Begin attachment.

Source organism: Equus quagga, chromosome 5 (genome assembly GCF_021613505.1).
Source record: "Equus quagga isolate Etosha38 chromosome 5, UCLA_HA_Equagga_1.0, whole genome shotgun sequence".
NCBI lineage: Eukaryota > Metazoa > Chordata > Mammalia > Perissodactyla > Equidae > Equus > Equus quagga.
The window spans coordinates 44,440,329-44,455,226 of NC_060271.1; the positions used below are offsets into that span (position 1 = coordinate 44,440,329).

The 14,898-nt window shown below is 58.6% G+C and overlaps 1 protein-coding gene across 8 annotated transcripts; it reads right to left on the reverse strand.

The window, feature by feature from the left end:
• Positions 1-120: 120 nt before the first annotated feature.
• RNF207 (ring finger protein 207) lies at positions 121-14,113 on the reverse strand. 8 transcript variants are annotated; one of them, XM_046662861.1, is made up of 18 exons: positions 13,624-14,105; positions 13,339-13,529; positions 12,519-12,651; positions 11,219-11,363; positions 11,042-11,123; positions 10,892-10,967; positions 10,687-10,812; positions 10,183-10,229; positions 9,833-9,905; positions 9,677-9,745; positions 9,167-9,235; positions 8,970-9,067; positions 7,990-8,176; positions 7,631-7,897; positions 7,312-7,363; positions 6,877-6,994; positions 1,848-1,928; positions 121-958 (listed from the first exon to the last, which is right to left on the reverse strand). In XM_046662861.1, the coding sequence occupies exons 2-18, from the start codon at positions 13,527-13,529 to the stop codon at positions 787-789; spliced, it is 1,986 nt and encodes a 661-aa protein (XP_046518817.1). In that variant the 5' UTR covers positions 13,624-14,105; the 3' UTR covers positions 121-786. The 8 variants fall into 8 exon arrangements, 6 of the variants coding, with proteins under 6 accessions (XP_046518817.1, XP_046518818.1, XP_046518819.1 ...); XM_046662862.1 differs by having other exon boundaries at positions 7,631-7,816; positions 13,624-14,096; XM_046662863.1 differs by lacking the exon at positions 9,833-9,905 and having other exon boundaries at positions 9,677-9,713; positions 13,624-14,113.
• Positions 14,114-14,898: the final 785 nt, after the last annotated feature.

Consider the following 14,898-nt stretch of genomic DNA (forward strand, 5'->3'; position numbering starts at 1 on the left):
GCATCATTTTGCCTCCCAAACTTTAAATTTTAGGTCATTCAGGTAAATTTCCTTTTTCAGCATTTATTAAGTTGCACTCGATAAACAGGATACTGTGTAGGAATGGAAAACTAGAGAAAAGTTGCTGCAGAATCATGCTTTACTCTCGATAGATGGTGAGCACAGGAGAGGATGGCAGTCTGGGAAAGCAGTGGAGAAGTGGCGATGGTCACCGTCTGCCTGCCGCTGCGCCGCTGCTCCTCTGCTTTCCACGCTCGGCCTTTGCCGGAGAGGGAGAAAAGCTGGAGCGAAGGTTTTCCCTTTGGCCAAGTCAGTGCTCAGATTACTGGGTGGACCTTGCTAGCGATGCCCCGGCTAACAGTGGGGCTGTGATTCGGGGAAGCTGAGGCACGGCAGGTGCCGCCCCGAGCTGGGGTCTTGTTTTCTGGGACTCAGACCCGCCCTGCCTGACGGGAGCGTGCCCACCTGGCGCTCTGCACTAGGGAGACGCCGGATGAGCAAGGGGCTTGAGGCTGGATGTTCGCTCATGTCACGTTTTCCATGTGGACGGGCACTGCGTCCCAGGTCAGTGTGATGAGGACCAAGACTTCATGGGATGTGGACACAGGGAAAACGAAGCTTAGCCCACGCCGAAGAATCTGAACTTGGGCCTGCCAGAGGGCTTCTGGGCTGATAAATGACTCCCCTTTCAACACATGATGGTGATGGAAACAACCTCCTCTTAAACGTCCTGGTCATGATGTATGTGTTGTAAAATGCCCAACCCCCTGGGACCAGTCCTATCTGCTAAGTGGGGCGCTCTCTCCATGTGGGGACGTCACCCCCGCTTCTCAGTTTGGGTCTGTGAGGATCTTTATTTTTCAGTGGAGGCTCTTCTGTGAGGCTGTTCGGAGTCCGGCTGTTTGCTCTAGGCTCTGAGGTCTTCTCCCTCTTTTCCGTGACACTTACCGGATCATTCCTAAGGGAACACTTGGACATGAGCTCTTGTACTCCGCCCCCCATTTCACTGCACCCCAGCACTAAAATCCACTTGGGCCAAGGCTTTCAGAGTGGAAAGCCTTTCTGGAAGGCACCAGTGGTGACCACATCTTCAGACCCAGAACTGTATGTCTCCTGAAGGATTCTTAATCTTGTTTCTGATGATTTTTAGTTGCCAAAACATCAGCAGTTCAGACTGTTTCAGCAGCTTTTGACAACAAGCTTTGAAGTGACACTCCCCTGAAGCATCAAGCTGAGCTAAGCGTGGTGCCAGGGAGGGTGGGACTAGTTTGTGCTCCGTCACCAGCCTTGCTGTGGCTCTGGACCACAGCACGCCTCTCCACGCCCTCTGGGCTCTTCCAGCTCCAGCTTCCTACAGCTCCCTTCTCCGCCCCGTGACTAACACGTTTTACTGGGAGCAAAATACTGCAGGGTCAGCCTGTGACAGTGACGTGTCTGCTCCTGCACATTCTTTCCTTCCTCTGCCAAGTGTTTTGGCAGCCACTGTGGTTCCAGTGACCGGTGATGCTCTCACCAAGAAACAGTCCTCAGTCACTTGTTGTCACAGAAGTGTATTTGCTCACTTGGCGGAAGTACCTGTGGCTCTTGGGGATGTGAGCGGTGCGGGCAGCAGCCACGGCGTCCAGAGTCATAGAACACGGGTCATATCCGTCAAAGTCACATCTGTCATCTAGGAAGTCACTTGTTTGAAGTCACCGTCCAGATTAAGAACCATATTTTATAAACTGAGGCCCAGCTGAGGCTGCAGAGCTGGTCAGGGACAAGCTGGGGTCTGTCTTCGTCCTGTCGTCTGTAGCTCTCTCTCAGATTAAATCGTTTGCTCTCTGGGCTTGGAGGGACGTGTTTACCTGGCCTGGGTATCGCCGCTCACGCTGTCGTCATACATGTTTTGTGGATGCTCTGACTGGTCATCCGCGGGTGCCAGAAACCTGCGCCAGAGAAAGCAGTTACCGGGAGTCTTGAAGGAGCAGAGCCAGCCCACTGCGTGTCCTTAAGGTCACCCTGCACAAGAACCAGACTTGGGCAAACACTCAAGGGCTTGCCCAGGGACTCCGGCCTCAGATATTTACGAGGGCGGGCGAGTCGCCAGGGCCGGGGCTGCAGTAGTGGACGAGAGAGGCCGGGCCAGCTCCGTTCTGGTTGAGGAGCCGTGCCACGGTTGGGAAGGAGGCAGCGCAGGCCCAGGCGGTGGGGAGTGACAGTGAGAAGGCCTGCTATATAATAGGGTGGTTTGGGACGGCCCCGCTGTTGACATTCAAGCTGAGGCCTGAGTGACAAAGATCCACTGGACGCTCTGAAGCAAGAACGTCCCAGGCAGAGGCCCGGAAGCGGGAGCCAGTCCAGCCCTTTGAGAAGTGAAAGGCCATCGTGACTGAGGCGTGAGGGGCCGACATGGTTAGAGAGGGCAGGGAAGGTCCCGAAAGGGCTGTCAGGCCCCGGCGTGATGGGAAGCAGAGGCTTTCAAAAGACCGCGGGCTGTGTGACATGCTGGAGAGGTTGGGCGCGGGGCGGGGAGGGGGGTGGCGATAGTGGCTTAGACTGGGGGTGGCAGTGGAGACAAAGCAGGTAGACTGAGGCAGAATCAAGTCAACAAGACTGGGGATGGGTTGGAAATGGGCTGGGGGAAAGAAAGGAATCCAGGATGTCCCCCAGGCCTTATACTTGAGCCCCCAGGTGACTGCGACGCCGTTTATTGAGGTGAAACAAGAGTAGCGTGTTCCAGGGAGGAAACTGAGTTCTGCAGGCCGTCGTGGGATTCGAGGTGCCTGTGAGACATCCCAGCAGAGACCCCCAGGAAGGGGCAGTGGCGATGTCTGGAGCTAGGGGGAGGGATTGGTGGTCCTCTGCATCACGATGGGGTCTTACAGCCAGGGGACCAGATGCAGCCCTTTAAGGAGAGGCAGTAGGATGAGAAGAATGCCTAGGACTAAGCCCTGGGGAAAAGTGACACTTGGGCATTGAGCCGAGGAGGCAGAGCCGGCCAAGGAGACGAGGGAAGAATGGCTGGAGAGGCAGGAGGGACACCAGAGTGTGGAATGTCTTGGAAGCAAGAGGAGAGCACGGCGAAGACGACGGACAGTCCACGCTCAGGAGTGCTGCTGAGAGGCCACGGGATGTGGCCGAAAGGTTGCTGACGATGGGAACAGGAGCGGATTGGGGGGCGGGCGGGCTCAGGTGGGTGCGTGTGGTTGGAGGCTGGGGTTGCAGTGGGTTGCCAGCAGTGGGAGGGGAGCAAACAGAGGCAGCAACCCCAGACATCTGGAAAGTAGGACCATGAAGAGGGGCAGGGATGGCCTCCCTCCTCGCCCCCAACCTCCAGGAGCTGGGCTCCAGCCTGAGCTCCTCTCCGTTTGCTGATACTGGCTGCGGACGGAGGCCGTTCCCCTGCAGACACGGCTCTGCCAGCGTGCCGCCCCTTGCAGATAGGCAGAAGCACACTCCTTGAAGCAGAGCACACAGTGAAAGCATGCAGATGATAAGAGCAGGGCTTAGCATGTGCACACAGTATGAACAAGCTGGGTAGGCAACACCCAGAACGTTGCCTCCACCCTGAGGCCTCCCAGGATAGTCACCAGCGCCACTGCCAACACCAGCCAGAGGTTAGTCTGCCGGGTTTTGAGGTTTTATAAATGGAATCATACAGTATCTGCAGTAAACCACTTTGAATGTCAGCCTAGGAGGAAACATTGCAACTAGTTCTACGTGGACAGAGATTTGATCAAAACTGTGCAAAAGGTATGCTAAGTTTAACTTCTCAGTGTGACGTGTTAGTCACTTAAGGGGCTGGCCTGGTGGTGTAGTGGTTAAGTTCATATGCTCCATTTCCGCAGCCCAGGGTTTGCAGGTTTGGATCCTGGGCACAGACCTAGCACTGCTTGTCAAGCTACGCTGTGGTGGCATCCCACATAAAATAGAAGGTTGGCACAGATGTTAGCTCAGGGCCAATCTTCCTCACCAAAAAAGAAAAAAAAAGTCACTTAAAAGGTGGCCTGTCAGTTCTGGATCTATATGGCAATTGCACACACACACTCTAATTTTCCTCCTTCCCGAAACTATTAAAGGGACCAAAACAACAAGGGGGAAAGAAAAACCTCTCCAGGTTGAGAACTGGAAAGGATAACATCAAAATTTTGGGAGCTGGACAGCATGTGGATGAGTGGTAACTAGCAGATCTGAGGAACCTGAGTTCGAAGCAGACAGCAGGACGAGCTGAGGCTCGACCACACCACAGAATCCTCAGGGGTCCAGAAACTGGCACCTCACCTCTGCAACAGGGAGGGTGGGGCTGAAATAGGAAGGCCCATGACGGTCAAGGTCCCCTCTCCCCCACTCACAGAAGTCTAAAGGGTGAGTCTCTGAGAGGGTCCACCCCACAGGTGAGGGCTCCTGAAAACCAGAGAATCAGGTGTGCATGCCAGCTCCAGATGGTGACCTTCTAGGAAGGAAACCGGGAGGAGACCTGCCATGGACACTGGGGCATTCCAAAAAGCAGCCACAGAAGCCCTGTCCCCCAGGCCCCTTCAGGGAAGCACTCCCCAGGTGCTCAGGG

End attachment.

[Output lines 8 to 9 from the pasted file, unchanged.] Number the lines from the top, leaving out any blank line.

• RNF207 (ring finger protein 207) lies at positions 121-14,113 on the reverse strand. 8 transcript variants are annotated; one of them, XM_046662861.1, is made up of 18 exons: positions 13,624-14,105; positions 13,339-13,529; positions 12,519-12,651; positions 11,219-11,363; positions 11,042-11,123; positions 10,892-10,967; positions 10,687-10,812; positions 10,183-10,229; positions 9,833-9,905; positions 9,677-9,745; positions 9,167-9,235; positions 8,970-9,067; positions 7,990-8,176; positions 7,631-7,897; positions 7,312-7,363; positions 6,877-6,994; positions 1,848-1,928; positions 121-958 (listed from the first exon to the last, which is right to left on the reverse strand). In XM_046662861.1, the coding sequence occupies exons 2-18, from the start codon at positions 13,527-13,529 to the stop codon at positions 787-789; spliced, it is 1,986 nt and encodes a 661-aa protein (XP_046518817.1). In that variant the 5' UTR covers positions 13,624-14,105; the 3' UTR covers positions 121-786. The 8 variants fall into 8 exon arrangements, 6 of the variants coding, with proteins under 6 accessions (XP_046518817.1, XP_046518818.1, XP_046518819.1 ...); XM_046662862.1 differs by having other exon boundaries at positions 7,631-7,816; positions 13,624-14,096; XM_046662863.1 differs by lacking the exon at positions 9,833-9,905 and having other exon boundaries at positions 9,677-9,713; positions 13,624-14,113.
• Positions 14,114-14,898: the final 785 nt, after the last annotated feature.